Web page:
We then got Mary Eunice McKee’s origin story – a moment from her adolescence that forged or at least summed up her worldview. She was a shy girl – an outsider; a misfit; “just everyone’s victim.” Her luck seemed to change one day when the popular kids invited her to a skinny dipping pool party. She was “the guest of honor,” she was told, and she was shown to the diving board by the host, a certifiable Mean Girl. But when it came time for everyone to drop
their social roles and reveal their authentic selves bathrobes, Mary realized she had been duped: Everyone else was wearing a bathing suit. She stood there, naked and exposed and ashamed, everyone looking and laughing at her. And then the Swim Party Carrie used her telekinetic powers to burn everyone alive! No: She escaped by jumping into the pool…
And then, eventually, into The Church. “The only place I thought I would be safe was with God,” she said. “You know there’s no God, right? You’ve already figured out that it’s just a bunch of crap someone made up to keep you from being who you are. From doing what you really want to do. What a chump. And look where it got me? Right here, taking a s—t from a mean old bitch who drinks… and wears trashy red lingerie under her habit.” (Sister Mary made Sister Jude sound pathetic, though later, in one of the episode’s best scenes, we learned just what Judy’s power color undies meant to the one-time victim-chump.) For the first time, Jenny laughed. Feeling comfy with the naughty nun, Little Miss Sinister sweated the prospect of being locked in her room forever, prohibited and inhibited from pursuing her bliss. “Don’t be a whiner. You’re smarter than they are. Don’t you ever forget it,” said Sister Mary, running a finger along the dull end of her chopping knife. “Maybe you just need to learn to defend yourself…”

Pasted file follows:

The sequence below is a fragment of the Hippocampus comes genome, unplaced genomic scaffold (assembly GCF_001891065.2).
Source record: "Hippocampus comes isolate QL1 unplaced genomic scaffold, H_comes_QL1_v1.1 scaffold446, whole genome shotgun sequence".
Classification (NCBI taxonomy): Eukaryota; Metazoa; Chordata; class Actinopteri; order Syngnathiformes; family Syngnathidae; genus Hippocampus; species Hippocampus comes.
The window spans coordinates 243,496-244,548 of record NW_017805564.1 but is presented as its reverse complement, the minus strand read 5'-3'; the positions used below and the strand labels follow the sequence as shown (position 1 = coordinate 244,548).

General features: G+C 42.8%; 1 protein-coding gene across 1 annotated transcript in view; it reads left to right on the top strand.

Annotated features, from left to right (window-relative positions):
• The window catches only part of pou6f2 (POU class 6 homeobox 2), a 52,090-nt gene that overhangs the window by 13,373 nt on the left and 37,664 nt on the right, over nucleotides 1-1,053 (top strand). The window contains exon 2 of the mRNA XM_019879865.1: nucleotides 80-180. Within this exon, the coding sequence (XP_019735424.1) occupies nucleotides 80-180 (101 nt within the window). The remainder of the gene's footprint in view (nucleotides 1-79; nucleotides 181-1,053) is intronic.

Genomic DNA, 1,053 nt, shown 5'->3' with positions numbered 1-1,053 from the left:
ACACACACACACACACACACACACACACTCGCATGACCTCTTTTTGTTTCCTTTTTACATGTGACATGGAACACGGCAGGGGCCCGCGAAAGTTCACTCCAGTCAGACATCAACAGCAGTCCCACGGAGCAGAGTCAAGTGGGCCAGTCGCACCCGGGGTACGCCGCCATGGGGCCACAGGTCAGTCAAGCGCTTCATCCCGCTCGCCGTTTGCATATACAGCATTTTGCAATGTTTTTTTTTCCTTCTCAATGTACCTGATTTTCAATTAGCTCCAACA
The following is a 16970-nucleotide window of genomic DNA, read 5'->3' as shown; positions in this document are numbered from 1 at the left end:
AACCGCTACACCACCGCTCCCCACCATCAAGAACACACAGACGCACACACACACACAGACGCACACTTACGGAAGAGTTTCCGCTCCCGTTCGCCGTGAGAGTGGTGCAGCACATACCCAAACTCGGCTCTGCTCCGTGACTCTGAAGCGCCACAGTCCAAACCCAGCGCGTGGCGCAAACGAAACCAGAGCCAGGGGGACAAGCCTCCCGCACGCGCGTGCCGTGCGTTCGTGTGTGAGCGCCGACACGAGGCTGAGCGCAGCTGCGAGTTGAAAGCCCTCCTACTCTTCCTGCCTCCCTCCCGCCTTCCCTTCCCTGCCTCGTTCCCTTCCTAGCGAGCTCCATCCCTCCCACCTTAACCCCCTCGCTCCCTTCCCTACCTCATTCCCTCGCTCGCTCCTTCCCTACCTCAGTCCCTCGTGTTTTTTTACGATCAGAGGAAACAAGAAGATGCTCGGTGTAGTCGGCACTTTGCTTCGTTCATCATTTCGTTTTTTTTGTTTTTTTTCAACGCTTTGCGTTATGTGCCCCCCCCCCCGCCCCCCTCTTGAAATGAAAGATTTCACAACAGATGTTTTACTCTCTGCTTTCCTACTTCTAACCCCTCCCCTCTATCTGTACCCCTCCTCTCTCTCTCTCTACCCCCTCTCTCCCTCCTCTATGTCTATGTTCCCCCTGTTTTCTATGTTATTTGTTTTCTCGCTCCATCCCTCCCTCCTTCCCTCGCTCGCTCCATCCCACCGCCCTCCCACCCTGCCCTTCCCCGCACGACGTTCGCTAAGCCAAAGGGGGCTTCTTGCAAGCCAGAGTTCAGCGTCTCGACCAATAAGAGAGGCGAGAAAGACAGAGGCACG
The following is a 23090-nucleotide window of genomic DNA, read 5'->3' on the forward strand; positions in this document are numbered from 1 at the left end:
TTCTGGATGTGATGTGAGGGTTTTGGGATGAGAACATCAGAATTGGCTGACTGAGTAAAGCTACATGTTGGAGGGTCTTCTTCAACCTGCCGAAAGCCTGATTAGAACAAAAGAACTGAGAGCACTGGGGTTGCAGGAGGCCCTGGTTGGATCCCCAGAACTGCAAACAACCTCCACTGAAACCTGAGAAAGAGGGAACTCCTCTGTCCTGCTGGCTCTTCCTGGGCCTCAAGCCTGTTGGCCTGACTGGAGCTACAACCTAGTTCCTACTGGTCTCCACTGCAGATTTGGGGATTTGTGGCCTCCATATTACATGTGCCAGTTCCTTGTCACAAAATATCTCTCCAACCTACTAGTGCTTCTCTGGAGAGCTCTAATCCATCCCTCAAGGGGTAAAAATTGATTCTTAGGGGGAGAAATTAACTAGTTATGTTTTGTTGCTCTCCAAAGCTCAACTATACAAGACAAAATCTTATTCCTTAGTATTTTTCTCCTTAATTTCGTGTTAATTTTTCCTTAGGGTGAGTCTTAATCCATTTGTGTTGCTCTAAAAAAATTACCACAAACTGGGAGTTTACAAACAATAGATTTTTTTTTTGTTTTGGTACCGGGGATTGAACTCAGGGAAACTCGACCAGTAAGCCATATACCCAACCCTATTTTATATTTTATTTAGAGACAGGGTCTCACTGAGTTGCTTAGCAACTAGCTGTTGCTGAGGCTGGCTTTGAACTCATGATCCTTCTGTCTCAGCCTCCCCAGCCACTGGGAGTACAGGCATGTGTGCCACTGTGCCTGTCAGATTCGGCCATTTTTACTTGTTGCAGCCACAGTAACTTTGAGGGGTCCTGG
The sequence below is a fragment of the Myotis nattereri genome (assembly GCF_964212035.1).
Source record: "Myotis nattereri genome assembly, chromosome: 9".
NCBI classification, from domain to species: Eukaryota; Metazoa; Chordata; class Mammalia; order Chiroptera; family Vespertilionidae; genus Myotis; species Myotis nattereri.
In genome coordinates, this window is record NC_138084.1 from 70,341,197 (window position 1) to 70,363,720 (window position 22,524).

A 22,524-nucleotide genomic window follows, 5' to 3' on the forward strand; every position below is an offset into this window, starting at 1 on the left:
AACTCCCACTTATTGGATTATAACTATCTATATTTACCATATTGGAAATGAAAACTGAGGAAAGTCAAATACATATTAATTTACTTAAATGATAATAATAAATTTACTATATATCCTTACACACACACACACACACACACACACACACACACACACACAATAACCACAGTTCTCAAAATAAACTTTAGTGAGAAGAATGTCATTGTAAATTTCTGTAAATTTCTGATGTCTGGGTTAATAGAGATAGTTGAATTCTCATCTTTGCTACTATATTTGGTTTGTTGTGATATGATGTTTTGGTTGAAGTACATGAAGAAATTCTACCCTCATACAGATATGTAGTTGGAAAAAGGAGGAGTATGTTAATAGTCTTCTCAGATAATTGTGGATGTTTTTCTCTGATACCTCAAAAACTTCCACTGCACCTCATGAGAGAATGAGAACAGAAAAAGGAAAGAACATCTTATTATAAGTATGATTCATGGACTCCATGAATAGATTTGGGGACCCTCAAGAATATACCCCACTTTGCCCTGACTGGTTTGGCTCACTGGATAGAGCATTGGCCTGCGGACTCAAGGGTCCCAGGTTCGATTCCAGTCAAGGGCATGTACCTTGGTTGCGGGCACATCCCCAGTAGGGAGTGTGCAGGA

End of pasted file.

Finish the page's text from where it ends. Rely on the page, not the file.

The Lingering Effects Of Hurtful Parenting. Eventually, Mother Reynolds was made to return and retrieve the undesirable misfit daughter she tried to save/dump at Briarcliff. She also suffered the consequences of her dubious parenting, as did Jenny’s allegedly “normal” siblings. In the epilogue, we saw that Jenny had embraced Sister Mary’s unique brand of existential self-help philosophy – How To Find Happiness In A Godless And Nauseating Universe Where No One But You Cares About You – by obeying her authentic impulse, by following her bliss, by… killing her mother and her brother and sister with a butcher knife, under the bridge down by the river. It was the bad man with the beard and brown coat again, she told the police. And they believed her. Which was kind of hard to believe. But hey: Metaphor! Behold the latest cultural product to roll out of the Briarcliff monster-making factory: The Emotionally Untouchable Ayn Rand Ubermenchick! (But at least she’s well prepared for Joss Whedon’s zombie apocalypse…)
The Drama Of The Untouched Child. Oliver Thredson just wants to be loved. Is that so wrong? Well, when you’re abducting women and slicing off their flesh, then yes. His motive: Getting what he was denied as a child: the touch, the tangible feel of a mother’s love. He told his origin story to Lana Winters while sitting on a big old bed eating tomato soup and croque monsieur (“Can I tell you a secret? A little nutmeg makes all the difference in the world.”), just two giddy-giggly pals sharing secrets during a sleepover… except Lana was a hostage, a woman in chains. She spent most of the episode trying very hard to keep her wits and navigate Oliver’s twisty-twisted persona while simultaneously struggling to keep at bay the Kong-sized terror that wanted to stream out of her unblinking bloodshot eyes and tear out of her throat with a Fay Wray scream. (I’m more of a Jessica Lange man myself.)